By Tally Meyers
In a college town with only a few large corporate stores and a slew of over- priced boutiques, expressing individuality at a low price is almost unheard of.
For San Luis Obispo, the Central Coast attracts students from all over the country, all with varying lifestyles and tastes. But living in a town with few shopping options and high prices does not have to cramp your style.
Social media do-it-yourself forums, such as Pinterest, encourage sharing ideas and finding inspiration to create something out of the ordinary, whether it be food or fashion. Users can discover how to make store-quality goods for a low cost.
“I don’t necessarily use the sites to find things in order to save money. It’s more like, I see something that plants an idea in my head and then I snowball off of that,” said Cuesta art major Sienna Berrner, and a self-proclaimed do-it-yourself advocate. Berrner has been inspired to make geometric string art that covers her kitchen walls and front porch. She has also homemade bleach-pen leggings for six of her closest friends costing roughly $30 total and a pair of high-waisted shorts she bought at Goodwill for under $10.
“I think paying $50 for ‘vintage’ shorts is absurd,” Berrner said. “But most of the other things I craft are more for the purpose of having beautiful, intriguing, unique things that surround me and my friends.”
The outlets for creativity and encouragement to be crafty are heavily directed at the female market. For males who do not classify themselves as “crafty,” coming up with ways to save money and stand out can be more of a stretch, but not impossible. Adam Wiesner, a third semester molecular biology major, and Teddy Masters, majoring in psychology, have similar ways to reuse what they already have to save a buck.
“I can cut my own bitchin’ running tank tops,” said Wiesner, who finished the SLO Marathon in just four hours in early April. He cuts his running tops from old work shirts or tattered favorites that have begun to wear down. Masters also shreds his own threads, cutting his old jeans into cut-off shorts during the summertime, and finds being resourceful an easy task.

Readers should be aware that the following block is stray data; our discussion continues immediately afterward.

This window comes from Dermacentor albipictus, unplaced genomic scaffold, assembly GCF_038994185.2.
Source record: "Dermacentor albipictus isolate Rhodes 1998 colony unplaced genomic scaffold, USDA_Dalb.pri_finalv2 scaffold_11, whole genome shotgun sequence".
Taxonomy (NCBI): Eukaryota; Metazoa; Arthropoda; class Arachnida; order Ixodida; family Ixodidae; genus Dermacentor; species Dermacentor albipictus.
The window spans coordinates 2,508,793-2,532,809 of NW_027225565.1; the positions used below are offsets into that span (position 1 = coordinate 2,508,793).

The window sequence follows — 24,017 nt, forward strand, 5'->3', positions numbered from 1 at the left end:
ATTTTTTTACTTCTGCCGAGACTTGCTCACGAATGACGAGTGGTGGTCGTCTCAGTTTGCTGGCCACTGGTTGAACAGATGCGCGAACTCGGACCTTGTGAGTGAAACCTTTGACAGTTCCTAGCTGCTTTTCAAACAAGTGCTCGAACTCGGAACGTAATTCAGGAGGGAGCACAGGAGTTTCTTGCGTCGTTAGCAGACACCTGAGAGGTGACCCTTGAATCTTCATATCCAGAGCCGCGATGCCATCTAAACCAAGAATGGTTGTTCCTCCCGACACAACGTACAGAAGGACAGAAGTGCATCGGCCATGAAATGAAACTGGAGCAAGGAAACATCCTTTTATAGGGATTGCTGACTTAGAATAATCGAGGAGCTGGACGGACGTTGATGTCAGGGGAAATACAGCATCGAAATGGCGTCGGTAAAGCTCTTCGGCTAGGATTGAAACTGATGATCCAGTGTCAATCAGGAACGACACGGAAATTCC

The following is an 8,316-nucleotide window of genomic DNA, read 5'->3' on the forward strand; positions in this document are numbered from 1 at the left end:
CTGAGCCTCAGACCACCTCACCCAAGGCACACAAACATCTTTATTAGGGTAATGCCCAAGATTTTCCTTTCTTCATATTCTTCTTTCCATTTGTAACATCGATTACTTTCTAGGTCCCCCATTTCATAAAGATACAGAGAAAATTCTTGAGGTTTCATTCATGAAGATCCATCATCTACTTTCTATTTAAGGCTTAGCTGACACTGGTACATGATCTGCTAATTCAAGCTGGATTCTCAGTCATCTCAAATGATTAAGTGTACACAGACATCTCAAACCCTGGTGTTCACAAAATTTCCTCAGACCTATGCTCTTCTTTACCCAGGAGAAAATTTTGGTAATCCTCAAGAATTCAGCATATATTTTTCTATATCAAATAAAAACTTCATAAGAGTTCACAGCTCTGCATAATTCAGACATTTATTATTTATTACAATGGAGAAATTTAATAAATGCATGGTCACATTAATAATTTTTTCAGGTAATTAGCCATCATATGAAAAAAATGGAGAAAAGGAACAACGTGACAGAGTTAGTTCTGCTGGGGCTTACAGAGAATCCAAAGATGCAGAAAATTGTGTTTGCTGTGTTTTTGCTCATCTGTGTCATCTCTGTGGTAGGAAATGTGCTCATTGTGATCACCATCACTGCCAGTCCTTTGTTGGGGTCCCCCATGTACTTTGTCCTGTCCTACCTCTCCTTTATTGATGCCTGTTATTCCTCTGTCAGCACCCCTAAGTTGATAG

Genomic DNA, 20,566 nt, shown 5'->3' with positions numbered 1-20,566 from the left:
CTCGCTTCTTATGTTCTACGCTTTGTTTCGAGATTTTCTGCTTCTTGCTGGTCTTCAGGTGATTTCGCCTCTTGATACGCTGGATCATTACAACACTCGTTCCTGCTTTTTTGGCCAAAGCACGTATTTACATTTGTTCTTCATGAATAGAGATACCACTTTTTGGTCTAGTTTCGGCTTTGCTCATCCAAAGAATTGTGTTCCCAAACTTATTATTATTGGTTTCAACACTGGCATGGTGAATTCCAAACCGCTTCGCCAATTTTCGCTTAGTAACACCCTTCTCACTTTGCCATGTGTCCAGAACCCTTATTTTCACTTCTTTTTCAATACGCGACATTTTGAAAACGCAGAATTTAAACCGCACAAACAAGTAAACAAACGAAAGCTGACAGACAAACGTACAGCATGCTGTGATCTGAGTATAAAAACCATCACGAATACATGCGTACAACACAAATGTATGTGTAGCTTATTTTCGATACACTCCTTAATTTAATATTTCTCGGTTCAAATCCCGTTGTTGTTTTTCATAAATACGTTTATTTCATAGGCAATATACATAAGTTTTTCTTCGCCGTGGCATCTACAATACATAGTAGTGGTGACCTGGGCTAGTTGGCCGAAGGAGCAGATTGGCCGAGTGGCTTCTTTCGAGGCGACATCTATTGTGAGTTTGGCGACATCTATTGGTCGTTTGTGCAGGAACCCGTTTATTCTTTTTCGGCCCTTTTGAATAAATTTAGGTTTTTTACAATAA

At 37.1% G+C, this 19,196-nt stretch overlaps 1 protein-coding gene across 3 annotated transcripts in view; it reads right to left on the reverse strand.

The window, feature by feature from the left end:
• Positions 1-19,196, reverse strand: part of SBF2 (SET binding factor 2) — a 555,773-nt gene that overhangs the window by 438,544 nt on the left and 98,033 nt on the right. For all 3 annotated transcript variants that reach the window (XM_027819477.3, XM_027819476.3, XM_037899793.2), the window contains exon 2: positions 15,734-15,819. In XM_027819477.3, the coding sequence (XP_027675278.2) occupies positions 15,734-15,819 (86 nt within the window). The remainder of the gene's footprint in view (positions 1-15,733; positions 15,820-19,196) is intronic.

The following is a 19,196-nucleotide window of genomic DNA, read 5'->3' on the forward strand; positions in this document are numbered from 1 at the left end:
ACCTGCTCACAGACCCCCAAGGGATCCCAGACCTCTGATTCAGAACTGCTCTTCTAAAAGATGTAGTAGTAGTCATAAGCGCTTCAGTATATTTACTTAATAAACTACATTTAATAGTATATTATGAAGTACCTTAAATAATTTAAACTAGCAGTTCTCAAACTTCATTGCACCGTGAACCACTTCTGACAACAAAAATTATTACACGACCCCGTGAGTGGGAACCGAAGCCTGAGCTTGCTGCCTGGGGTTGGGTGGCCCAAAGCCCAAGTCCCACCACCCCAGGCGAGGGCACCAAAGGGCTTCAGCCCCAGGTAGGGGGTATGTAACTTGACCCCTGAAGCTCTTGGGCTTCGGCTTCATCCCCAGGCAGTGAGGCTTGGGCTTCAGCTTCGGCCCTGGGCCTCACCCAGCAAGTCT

“I pimped my bike into a grocery mobile. It was super sick,” Masters said about his homemade bike basket, recycled from an old fruit crate tied to his handlebars. He also made his Halloween costume, inspired by his favorite artist SBTRKT (pronounced sub-tract), with cardboard, construction paper and twine he purchased at Berverly’s for about $10.
Feeling confident and being original does not have to be dictated by whether there is a three-story mall within a five-mile radius. Berrner highly encourages taking rare thrift shop finds and re-purposing them to make something one-of- a-kind with the luxury of knowing where they came from.
“When you discover that you can make something completely awesome and original out of something that wasn’t much of any- thing before, you get such a feeling of accomplishment and pride,” Berrner said. “You have something that is 100 percent you, something that wasn’t made by someone in China or Indonesia.”